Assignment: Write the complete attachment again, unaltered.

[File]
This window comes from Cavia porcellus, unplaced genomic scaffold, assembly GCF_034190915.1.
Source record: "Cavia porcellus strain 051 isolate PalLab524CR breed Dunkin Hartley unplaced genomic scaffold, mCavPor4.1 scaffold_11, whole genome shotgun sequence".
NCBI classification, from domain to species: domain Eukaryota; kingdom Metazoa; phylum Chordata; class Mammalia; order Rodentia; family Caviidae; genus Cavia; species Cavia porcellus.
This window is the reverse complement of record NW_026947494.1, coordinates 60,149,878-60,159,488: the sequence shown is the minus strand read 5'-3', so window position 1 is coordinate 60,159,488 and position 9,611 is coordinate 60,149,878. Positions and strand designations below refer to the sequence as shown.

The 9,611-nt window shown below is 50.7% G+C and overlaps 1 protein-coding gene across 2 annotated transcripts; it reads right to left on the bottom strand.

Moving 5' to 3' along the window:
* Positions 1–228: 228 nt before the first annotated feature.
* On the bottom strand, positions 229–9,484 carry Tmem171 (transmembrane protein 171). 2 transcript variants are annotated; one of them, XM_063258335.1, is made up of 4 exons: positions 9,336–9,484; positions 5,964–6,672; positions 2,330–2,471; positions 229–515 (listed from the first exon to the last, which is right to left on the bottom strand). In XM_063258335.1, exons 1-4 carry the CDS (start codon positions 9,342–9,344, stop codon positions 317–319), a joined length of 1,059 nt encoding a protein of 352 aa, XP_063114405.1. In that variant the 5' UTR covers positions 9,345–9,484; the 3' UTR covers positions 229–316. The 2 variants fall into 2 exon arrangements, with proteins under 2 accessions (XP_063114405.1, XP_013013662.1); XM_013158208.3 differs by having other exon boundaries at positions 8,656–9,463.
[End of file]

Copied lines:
This window comes from Cavia porcellus, unplaced genomic scaffold, assembly GCF_034190915.1.
Source record: "Cavia porcellus strain 051 isolate PalLab524CR breed Dunkin Hartley unplaced genomic scaffold, mCavPor4.1 scaffold_11, whole genome shotgun sequence".
NCBI classification, from domain to species: domain Eukaryota; kingdom Metazoa; phylum Chordata; class Mammalia; order Rodentia; family Caviidae; genus Cavia; species Cavia porcellus.
This window is the reverse complement of record NW_026947494.1, coordinates 60,149,878-60,159,488: the sequence shown is the minus strand read 5'-3', so window position 1 is coordinate 60,159,488 and position 9,611 is coordinate 60,149,878. Positions and strand designations below refer to the sequence as shown.

The 9,611-nt window shown below is 50.7% G+C and overlaps 1 protein-coding gene across 2 annotated transcripts; it reads right to left on the bottom strand.

Moving 5' to 3' along the window:
* Positions 1–228: 228 nt before the first annotated feature.
* On the bottom strand, positions 229–9,484 carry Tmem171 (transmembrane protein 171). 2 transcript variants are annotated; one of them, XM_063258335.1, is made up of 4 exons: positions 9,336–9,484; positions 5,964–6,672; positions 2,330–2,471; positions 229–515 (listed from the first exon to the last, which is right to left on the bottom strand). In XM_063258335.1, exons 1-4 carry the CDS (start codon positions 9,342–9,344, stop codon positions 317–319), a joined length of 1,059 nt encoding a protein of 352 aa, XP_063114405.1. In that variant the 5' UTR covers positions 9,345–9,484; the 3' UTR covers positions 229–316. The 2 variants fall into 2 exon arrangements, with proteins under 2 accessions (XP_063114405.1, XP_013013662.1); XM_013158208.3 differs by having other exon boundaries at positions 8,656–9,463.